The patient had coverage over his low back and legs via his SCS leads, but did not feel the stimula- tion was beneficial. He did report an 80% reduction in painful symptoms from the peripheral leads dur- ing his 5-day trial.
Permanent implantation was performed 3 weeks after the successful trial. The patient presented at a 1-week follow-up appointment with no pain. The patient stated that he had a 70% reduction in pain and complained only of discomfort at the site of inci- sion. He reported receiving 100% coverage of the area of pain with the permanent PNS and was very happy with the results.
Chronic Back Pain
The evaluation and treatment of back pain, either acute or chronic, poses economic hardship on society, as well as an emotional and physical destitution to the patient.11 Back pain can arise from a number of struc- tures causing irritation to central and/or peripheral nerves. Localizing a specific offending structure (nerve root, facet joint, disc, ligament, muscle) as the cause of the pain can be difficult. In PNS, the electrode is placed to the nerve causing the pain, improving the likelihood of sufficient nociceptive blockade.
A study of PNfS for chronic lower back pain after failed back surgery syndrome found a significant reduc- tion in mean VAS scores of 4.18±1.42 in patients who
reported a successful outcome (1 of 13 patients reported a poor outcome).9 Leads were placed subcutaneously over the area of worst pain. Patients had axial low back pain without a radicular component.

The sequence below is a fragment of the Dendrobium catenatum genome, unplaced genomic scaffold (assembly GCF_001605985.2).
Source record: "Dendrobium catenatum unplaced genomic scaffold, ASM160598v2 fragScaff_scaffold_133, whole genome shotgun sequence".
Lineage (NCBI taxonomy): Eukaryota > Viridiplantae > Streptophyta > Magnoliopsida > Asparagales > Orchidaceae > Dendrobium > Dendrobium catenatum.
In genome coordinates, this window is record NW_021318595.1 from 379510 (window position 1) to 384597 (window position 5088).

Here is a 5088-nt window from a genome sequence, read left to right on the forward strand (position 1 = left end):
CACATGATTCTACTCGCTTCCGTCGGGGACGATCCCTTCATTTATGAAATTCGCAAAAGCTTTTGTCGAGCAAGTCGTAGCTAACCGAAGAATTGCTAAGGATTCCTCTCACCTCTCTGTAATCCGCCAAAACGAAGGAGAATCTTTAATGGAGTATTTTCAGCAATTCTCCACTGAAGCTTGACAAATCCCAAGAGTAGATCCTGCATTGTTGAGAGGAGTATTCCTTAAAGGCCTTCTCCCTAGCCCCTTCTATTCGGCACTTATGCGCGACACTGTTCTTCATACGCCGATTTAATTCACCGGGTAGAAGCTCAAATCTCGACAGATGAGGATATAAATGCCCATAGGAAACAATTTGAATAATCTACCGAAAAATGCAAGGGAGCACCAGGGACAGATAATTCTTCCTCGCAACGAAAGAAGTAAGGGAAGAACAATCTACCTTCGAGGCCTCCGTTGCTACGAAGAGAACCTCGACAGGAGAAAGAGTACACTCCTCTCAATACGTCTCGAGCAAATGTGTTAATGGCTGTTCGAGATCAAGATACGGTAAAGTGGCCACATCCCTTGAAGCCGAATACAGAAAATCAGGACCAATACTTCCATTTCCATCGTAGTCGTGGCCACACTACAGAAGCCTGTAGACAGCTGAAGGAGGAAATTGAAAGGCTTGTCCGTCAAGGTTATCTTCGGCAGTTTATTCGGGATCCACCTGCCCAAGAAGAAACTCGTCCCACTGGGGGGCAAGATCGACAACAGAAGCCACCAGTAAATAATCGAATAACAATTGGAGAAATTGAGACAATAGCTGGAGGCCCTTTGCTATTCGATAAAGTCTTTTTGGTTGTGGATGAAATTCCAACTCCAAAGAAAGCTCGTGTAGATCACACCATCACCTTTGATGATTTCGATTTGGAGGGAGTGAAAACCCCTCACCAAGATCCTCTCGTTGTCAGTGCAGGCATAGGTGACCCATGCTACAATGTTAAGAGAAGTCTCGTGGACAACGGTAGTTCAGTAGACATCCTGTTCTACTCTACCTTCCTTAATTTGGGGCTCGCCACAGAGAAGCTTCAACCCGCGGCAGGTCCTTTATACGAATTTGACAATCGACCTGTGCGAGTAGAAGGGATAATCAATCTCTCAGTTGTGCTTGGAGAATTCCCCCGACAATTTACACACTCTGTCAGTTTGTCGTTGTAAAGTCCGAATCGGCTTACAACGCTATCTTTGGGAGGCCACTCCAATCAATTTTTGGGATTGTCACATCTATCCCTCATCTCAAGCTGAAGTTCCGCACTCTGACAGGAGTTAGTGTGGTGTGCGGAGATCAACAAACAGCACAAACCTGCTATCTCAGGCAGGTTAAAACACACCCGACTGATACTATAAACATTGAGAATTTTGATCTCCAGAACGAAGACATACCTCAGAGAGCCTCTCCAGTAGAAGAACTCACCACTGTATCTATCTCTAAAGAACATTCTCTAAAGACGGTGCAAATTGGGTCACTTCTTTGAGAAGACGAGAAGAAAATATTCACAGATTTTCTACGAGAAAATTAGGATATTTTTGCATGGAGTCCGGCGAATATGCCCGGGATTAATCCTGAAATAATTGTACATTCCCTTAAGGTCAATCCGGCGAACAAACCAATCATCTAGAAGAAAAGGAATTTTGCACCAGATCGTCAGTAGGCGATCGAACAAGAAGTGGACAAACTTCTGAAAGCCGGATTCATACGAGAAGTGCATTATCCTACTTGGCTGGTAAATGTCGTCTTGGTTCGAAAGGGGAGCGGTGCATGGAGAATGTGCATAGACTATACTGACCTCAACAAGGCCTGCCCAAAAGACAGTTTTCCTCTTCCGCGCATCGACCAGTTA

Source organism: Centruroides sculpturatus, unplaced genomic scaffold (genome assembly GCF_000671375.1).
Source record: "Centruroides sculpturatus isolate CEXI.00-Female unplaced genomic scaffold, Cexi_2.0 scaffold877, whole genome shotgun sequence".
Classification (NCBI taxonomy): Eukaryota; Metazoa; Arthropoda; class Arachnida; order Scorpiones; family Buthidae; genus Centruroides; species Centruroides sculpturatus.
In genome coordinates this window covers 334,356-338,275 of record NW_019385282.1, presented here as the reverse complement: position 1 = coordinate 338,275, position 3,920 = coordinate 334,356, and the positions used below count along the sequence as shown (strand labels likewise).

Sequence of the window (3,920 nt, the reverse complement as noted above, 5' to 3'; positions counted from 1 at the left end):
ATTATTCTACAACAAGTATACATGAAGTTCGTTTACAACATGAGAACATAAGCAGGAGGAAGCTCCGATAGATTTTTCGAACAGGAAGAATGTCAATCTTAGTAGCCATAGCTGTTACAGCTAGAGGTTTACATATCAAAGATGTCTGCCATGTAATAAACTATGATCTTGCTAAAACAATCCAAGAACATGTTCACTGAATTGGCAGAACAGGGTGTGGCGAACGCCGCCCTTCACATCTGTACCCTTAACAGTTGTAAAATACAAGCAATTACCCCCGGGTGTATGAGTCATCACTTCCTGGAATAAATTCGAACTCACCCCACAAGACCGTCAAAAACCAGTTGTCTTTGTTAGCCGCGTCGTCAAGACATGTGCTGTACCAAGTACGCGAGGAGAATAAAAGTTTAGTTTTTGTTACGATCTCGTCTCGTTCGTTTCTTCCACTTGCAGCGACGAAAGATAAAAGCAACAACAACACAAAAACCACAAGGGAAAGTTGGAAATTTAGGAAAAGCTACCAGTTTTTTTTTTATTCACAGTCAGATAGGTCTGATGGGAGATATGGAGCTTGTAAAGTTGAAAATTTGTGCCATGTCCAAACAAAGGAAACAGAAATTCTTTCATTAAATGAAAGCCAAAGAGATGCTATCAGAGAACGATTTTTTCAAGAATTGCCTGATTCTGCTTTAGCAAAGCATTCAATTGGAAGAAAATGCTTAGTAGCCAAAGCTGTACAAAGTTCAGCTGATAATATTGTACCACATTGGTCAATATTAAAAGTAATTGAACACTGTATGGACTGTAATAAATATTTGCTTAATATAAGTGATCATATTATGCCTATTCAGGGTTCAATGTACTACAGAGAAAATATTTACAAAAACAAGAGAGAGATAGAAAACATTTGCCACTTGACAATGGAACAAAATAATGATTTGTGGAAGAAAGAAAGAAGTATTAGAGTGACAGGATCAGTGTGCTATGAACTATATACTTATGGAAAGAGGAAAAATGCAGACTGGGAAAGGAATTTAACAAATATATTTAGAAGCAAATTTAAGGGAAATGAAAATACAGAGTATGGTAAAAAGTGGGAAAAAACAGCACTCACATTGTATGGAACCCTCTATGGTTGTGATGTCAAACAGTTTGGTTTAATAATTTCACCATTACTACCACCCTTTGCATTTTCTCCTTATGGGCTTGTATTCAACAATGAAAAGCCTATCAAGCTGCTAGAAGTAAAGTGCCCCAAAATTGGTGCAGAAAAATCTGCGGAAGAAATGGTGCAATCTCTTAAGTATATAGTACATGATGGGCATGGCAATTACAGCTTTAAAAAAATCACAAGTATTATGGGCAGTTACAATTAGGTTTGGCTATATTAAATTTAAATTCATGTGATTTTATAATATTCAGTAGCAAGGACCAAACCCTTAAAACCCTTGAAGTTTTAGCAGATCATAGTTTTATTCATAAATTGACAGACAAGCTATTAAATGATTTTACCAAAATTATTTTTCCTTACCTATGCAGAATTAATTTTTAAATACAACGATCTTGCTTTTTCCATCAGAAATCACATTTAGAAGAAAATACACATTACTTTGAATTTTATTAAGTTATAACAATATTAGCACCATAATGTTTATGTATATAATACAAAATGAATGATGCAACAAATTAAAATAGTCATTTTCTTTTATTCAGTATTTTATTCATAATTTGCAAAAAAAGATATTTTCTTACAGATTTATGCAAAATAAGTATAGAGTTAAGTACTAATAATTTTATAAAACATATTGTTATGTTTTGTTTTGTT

Abdominal, Pelvic, and Ilioinguinal Pain
Abdominal, pelvic, and ilioinguinal pain are common, and research on the efficacy of pain relief from PNS in these conditions is insufficient. However, a periph- eral nerve likely is implicated and, if identified or if the patient has a discrete and focal area of pain, PNS may prove beneficial.
Lead migration has been a constant complication for some patients following implantation in SCS. When leads migrate in the epidural space from an SCS, the stimulation coverage changes and may no longer pro- vide adequate pain relief. Although peripheral leads are prone to migration, they are more accessible and easier to manipulate in order to receive sufficient stimulation coverage. However, the most evident benefit of PNS over SCS is that in the former technique the leads are placed outside of the epidural space, thus reducing the risk for epidural neurologic insult and epidural hemorrhage.1,3
The number of centers using PNS for craniofacial pain and other peripheral nerve syndromes is increas- ing. In the future, a wider acceptance of this treatment is expected because it is minimally invasive, can be tri- aled, is reversible, and has adjustable settings. These unique qualities may eventually make PNS the preferred modality for otherwise intractable conditions.9
Spinal cord stimulation can reduce pain by approx- imately 50% in the near term; however, controversy exists as to whether it provides adequate long-term pain relief.9 Peripheral nerve stimulation is a relatively new treatment. As a result, little evidence-based med- icine supports its long-term efficacy. Nevertheless, it has relatively few contraindications (Table 4), and the majority of patients who undergo PNS report a signif- icant decrease in pain and the use of pain medication 12 months after implantation.9 Therefore, PNS may be considered an effective means of relieving pain and decreasing the use of pain medication, particularly opioids.
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10. Melvin EA, Jordan FR, Weiner RL, Primm D. Using peripheral stim- ulation to reduce the pain of C2-mediated occipital headaches: a preliminary report. Pain Physician. 2007;10(3):453-460.
11. Rubin DI. Epidemiology and risk factors for spine pain. Neurol Clin. 2007;25(2):353-371.